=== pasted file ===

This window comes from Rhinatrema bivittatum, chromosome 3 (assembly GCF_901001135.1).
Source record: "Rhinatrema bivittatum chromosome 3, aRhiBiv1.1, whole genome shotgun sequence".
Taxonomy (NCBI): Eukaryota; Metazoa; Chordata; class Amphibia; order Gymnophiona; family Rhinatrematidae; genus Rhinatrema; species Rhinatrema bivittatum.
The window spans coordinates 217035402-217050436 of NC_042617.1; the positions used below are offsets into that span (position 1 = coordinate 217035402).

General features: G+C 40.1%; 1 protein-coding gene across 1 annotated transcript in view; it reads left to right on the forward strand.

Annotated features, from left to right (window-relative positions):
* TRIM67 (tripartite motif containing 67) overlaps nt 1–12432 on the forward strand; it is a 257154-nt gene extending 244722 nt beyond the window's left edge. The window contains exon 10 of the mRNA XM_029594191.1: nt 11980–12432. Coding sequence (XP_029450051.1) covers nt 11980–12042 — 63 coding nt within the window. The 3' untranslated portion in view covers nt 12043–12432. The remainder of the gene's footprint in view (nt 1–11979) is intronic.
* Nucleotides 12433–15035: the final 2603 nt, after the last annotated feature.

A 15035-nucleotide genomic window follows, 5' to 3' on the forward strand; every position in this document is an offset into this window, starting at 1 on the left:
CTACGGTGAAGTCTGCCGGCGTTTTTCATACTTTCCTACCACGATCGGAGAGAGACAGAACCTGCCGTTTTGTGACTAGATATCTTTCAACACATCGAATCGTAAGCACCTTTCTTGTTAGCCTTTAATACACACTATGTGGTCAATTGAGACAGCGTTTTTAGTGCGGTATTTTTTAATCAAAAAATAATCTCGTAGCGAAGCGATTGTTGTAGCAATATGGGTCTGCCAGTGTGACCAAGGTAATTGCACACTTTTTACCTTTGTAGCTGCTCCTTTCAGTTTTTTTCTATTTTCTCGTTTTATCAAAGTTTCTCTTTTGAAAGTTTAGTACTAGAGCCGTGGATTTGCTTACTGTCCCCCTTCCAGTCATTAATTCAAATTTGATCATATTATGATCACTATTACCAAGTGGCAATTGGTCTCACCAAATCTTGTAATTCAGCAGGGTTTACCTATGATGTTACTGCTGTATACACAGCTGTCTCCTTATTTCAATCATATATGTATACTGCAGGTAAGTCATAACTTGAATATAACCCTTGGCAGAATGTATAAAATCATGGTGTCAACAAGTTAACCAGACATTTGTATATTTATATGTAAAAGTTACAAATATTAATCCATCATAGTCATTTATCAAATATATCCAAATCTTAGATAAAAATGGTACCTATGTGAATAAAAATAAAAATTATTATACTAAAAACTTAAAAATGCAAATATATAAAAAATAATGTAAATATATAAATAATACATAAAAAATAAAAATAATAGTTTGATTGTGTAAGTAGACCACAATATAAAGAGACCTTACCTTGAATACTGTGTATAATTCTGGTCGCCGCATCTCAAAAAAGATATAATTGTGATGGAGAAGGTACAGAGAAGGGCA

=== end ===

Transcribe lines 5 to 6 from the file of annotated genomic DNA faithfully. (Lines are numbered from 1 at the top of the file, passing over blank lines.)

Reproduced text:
General features: G+C 40.1%; 1 protein-coding gene across 1 annotated transcript in view; it reads left to right on the forward strand.

Annotated features, from left to right (window-relative positions):